|WikiProject Italy||(Rated Start-class, Mid-importance)|
|WikiProject Food and drink||(Rated Start-class, Mid-importance)|
Hey there coffee fiends. I noticed that there are two articles for "Latte macchiato" and "Caffè Macchiato", but they both seem to describe the same drink. Even if they do describe different drinks, the capitalization is not standard between the two articles (the m is capitalized in one article name and lowercase in the other). Which is the appropriate capitalization for this? Finally, the article at Caffè macchiato seems to describe the same drink sold at most American coffeehouses as "espresso macchiato". Given the policy of Wikipedia:Naming conventions (use English), shouldn't we name it whatever it is sold as in english-speaking countries rather than the italian name? --DDG 15:12, 5 December 2005 (UTC)
- I fixed the capitalization on the Caffè macchiato page. Nandesuka 15:45, 5 December 2005 (UTC)
Hehe -I have to comment this as well: 'Caffè Macchiato' means 'marked' coffee, and 'Latte Macchiato' means 'marked' milk.
The terms derive from italian cafès and restaurants presumably from the early years of espresso machines. Customers asked for 'caffè' -and the more odd customer asked for a little bit of milk in it. The waiter gave the order to the barista at the espresso machine, and the barista made the coffees: -to show which 'caffè' (espresso) had a little milk in them, a little dollop or spot of milk marked them out. When the waiters came to fetch the cups, the marked or spotted ('macchiato' in italian) was easy to seperate from the plain espresso's. (we are talking about italian macchiatos, which have very little milk in them). Hence the term 'caffè macchiato'. In Italy, coffee is just plain one-shot-espressos, but non-italians specify that it is ESPRESSO MACCHIATO Likewise, a cup or glass with milk with a small spot of coffee shows this is not plain hot milk, but a 'latte macchiato' -milk with a stain of espresso. A caffè latte has at least got colour. A 'latte macchiato' is almost pure milk.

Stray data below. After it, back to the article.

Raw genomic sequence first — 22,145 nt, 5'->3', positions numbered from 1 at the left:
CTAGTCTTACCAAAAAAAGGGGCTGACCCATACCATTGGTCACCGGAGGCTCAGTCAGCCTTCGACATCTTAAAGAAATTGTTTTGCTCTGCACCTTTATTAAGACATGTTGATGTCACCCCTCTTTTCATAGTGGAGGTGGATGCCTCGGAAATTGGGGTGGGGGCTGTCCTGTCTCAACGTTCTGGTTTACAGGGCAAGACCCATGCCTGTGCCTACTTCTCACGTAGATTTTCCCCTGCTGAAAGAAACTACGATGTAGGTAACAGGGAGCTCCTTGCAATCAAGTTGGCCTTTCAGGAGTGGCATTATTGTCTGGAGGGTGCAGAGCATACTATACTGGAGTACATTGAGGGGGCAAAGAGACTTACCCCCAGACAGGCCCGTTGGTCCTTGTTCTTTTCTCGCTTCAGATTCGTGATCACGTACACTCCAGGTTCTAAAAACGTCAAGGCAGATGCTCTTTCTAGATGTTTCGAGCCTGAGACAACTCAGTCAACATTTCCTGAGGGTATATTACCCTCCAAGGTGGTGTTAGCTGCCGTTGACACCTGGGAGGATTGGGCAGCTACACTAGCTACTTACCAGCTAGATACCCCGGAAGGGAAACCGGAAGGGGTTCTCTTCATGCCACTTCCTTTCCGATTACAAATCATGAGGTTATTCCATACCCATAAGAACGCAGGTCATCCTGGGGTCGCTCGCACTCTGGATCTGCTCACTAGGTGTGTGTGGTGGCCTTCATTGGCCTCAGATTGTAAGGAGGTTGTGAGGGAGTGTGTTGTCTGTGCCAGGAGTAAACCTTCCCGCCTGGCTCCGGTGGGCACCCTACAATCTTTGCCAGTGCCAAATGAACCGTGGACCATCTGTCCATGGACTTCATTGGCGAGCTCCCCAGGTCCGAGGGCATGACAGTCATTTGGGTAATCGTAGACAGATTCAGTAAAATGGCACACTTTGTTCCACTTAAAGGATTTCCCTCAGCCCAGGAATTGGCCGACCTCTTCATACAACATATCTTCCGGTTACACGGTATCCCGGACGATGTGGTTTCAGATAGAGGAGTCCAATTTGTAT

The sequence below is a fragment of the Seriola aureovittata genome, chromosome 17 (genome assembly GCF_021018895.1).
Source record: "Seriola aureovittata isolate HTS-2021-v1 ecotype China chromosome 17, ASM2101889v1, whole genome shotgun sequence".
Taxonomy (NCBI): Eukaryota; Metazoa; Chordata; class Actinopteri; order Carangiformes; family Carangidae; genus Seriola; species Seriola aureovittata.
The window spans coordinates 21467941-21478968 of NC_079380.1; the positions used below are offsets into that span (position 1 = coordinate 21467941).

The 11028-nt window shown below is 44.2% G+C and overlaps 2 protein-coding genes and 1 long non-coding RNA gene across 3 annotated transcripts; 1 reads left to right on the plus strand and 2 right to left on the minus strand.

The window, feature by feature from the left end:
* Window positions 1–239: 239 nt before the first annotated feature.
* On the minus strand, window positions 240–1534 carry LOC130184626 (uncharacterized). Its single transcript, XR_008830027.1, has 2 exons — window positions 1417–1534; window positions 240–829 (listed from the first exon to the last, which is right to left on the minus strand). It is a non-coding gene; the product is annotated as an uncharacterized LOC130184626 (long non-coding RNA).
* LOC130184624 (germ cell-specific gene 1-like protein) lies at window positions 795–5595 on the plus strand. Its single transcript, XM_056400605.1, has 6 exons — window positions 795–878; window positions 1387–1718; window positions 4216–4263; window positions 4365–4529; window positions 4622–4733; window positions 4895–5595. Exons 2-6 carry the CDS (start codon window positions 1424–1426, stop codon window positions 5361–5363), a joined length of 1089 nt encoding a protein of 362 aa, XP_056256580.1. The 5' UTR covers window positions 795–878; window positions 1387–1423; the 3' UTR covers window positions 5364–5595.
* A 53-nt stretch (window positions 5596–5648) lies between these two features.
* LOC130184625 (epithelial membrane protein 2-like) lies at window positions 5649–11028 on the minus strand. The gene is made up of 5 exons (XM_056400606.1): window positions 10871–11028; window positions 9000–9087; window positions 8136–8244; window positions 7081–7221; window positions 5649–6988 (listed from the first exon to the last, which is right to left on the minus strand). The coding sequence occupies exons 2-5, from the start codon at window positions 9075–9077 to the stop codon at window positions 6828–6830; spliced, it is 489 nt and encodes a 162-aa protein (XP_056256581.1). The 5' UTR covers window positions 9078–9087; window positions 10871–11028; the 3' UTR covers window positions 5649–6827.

But then, the term 'macchiato' is considered cool, and is today worldwide used on all sorts of beverages, ice creams and the like. In my coffee shop, the odd customer asks for a caffè macchiato, and then asks me to fill the rest of the cup with milk! That's no macchiato :)
The 'macchio' is to indicate a touch of something else. Today, on some US macchiatos, the dollop of foam cover the crema like a dry cappuccino :(
Yours John in Oslo
Are you sure it was popularized by Starbucks? I think they invented it, and no one but Starbucks (and maybe Starbucks imitators) make it this way. Ken 05:37, 4 May 2006 (UTC)
In Italy "espresso" IS "caffè".They need not specify that what they serve is espresso. Hence; they say 'caffè macchiato'. Plain (regular) coffee is hard to find in italian "Caffè's" (the french say 'Café' the italians 'Caffè' for a coffee shop). Thus, in the US, it seems correct that you have taken to use the term 'espresso macchiato', as you (as we norwegians) serve both espresso AND coffee. We serve both from our espresso machines AND our drip coffee makers. You cannot 'macchiato' a plain, regualar drip coffee. There is no crema to 'rest' the pretty dollop of steamed milk on :) John in Oslo
Merge from Caramel macchiato
Moved from article page
- Can this really be correctly used to describe a "caramel macchiato"? In the intro to this item a "Latte macchiato" is described as pure steamed milk "stained" with 1/2 shot or less of espresso. In a "caramel macchiato" there is first vanilla syrup, making the milk impure, and then there is at least a whole shot of espresso, if not more, depending upon size and consumer preference, and then caramel sauce. While the drinks are similar, they are clearly not the same.
Bean to cup
why have almost all coffee articles on wikipedia had bean to cup machines included? should that be edited out? Comment from Special:Contributions/18.104.22.168 in response to the starbucks variation. --22.214.171.124 17:37, 3 November 2007 (UTC)
Can we get a reference for that Anglicised pronunciation, please? It's not listed as a possible variant in the OED. In my experience you'd be laughed out of any decent café if you asked for a /məˈtʃætəʊ/. I'm going to remove the strange ones, go ahead and reinsert them if you can find a reliable source. Nick (talk) 03:11, 20 September 2008 (UTC)
Also on the topic of pronunciation: although I'm nowhere near a native speaker of Italian, I wonder if the glottal stop is actually there in the pronunciation... Meikitsu (talk) 20:02, 11 November 2008 (UTC)